If the writers strike ended today, Hollywood would not immediately return to its regularly scheduled programming.
The risk of irreparable damage to the current and upcoming television season increases with each day the walkout continues. Still, there were no tangible signs of progress Tuesday, when negotiators for writers and the studios returned to the bargaining table for their second full day of talks since the strike began more than three weeks ago.
Although major differences divide them, the parties agreed to meet again today. The seriousness of the sessions has raised hopes that a deal could be reached before Christmas.
Even if that happens, however, Hollywood would not be back at work until after the holidays.
Before writers can pick up their pens, they may have to wait a week or more between the time when the Writers Guild of America's board approves a new three-year contract and when its members formally vote on the deal. Then writers are up against their traditional two-week hiatus in December, when networks rely heavily on reruns. That could prompt many writers to work through the holidays to complete scripts so that shows can start shooting again in January.
Writer-producers and studio executives estimate that it could take three to five weeks to resume production of dozens of television shows that have shut down. Many shows have run through their scripts, and some have only outlines of future episodes.
Further, it's unlikely that studios would start production again until they had several scripts in hand for a given series, as a way to avoid costly starts and stops.
Another factor that could slow down the process is that some crew members have found work elsewhere to make ends meet and may not be available to return to their old jobs.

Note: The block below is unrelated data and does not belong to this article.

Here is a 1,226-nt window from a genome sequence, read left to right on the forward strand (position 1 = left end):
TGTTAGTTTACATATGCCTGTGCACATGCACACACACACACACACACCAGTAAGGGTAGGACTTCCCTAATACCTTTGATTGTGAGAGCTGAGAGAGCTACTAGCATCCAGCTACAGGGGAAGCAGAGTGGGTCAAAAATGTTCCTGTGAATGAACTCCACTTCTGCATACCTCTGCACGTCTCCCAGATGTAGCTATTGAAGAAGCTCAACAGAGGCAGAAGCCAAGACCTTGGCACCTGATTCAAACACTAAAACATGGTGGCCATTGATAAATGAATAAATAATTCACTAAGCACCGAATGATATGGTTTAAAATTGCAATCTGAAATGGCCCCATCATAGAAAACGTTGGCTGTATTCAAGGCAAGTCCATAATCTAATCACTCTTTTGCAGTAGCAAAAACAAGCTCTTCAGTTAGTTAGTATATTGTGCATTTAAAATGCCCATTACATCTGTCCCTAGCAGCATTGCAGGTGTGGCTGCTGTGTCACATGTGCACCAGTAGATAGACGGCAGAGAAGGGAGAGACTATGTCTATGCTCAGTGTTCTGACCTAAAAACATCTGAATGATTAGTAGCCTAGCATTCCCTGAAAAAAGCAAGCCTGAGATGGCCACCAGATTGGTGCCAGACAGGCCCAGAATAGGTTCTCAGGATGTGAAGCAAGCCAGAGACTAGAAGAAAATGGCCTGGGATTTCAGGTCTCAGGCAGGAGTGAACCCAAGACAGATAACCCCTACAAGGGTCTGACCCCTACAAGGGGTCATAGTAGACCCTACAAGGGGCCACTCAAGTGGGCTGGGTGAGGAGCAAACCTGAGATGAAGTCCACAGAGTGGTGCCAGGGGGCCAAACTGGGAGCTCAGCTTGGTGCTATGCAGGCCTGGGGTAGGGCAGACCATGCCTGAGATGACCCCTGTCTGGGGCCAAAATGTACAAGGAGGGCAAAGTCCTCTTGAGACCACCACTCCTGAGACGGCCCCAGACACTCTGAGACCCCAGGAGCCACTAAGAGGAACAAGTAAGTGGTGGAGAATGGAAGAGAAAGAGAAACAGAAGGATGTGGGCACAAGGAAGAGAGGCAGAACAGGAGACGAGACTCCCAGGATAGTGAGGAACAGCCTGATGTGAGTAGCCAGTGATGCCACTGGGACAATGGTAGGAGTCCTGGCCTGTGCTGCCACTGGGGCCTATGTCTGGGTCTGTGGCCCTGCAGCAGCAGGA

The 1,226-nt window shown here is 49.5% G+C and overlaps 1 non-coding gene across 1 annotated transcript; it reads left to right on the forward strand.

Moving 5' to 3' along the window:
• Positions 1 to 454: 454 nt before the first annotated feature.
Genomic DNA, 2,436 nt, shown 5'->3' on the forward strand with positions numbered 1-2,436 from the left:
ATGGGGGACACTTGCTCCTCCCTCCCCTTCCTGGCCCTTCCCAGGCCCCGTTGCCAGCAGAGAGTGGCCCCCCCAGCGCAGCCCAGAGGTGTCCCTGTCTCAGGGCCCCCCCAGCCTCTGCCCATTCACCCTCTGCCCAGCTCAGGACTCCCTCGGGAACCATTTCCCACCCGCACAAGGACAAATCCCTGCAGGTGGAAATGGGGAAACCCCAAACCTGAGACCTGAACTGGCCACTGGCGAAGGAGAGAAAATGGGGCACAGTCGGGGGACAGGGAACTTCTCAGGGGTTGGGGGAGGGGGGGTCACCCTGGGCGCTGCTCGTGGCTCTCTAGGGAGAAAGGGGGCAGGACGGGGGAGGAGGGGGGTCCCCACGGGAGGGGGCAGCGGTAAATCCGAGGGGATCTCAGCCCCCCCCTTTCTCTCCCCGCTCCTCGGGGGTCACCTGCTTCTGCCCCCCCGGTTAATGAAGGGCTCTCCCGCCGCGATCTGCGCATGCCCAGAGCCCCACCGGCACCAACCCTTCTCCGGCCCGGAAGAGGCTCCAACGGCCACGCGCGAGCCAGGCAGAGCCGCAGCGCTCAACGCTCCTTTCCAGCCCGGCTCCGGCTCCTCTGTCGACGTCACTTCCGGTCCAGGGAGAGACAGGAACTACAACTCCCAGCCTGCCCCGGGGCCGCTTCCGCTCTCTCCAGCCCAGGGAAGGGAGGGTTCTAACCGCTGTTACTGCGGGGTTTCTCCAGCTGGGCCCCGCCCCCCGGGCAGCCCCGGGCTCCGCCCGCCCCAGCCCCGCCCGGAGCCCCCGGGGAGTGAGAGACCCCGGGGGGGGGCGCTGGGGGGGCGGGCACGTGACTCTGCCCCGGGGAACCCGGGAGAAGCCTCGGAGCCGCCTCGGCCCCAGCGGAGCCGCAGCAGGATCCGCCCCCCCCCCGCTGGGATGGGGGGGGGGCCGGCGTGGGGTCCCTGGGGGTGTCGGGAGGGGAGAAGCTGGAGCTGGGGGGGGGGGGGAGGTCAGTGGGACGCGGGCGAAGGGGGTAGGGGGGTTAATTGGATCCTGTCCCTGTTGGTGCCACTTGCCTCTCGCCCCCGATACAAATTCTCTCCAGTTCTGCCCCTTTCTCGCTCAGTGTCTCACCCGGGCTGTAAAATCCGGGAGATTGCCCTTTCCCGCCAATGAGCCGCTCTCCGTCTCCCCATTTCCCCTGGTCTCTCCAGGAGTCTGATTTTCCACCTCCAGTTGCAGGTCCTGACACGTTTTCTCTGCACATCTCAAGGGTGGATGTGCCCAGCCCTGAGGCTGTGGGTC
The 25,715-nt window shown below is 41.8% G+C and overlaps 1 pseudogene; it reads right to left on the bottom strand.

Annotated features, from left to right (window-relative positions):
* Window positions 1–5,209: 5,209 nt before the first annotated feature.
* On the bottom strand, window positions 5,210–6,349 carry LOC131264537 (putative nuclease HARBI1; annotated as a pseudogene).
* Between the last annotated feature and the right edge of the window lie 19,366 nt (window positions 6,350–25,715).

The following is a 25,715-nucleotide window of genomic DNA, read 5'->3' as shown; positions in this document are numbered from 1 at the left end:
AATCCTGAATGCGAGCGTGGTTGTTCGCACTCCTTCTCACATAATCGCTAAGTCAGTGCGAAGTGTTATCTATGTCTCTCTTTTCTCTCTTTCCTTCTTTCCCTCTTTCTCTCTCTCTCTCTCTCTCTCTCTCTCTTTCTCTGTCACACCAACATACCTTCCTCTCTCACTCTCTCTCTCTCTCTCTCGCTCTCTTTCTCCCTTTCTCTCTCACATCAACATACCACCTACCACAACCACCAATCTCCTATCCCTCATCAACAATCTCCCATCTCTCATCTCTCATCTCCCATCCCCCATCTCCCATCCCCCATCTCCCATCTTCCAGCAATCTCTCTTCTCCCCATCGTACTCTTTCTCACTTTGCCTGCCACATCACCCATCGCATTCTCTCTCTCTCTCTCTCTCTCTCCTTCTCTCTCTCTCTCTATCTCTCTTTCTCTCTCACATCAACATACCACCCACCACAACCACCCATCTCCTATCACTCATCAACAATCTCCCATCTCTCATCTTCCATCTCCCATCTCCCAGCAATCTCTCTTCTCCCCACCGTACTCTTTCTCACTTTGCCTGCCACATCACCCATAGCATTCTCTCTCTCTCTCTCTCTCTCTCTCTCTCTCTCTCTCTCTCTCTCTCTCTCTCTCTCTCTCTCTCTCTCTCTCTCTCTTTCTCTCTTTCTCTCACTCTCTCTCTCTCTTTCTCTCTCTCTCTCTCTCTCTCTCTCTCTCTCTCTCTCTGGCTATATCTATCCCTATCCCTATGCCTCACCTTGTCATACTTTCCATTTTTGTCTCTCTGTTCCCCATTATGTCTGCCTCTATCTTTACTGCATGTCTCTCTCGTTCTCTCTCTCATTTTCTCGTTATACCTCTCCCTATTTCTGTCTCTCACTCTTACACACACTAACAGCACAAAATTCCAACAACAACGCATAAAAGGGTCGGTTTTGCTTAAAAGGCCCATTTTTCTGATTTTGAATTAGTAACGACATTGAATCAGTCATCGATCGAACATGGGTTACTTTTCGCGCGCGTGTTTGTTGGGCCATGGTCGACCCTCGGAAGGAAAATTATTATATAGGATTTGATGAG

"Resuming production isn't something that can happen overnight," said Pam Veasey, an executive producer of "CSI: NY," which will stop shooting Tuesday, having completed 14 of 24 episodes. "You have to write scripts, you have to find locations, you have to do casting. It doesn't just take one week to prepare 200 crew members to film a single episode of a drama."
Some shows will resume filming sooner than others, depending on how many scripts they completed. Late-night talk shows would be the first to return to the air with fresh material.
Situation comedies filmed before an audience, such as FOX's "Back to You," could be up and running within seven working days, according to show co-creator Steve Levitan. The show, which shut down when the strike began, has two scripts that just need polishing, Levitan said.
In contrast, other shows, such as the ABC series "Pushing Daisies," would take five weeks to gear up, according to creator Bryan Fuller. Production on "Pushing Daisies" ended Monday upon completion of the series' ninth episode.
Fuller pointed out that even when the strike ends, showrunners still face the possibility of a shortened season and cancellation of their series.
Whatever the cost of the strike, writers just want it to end.
"I'm going to choose to remain optimistic," Levitan said of the current negotiations. "I don't understand why this deal would take weeks to make while there's so much at stake."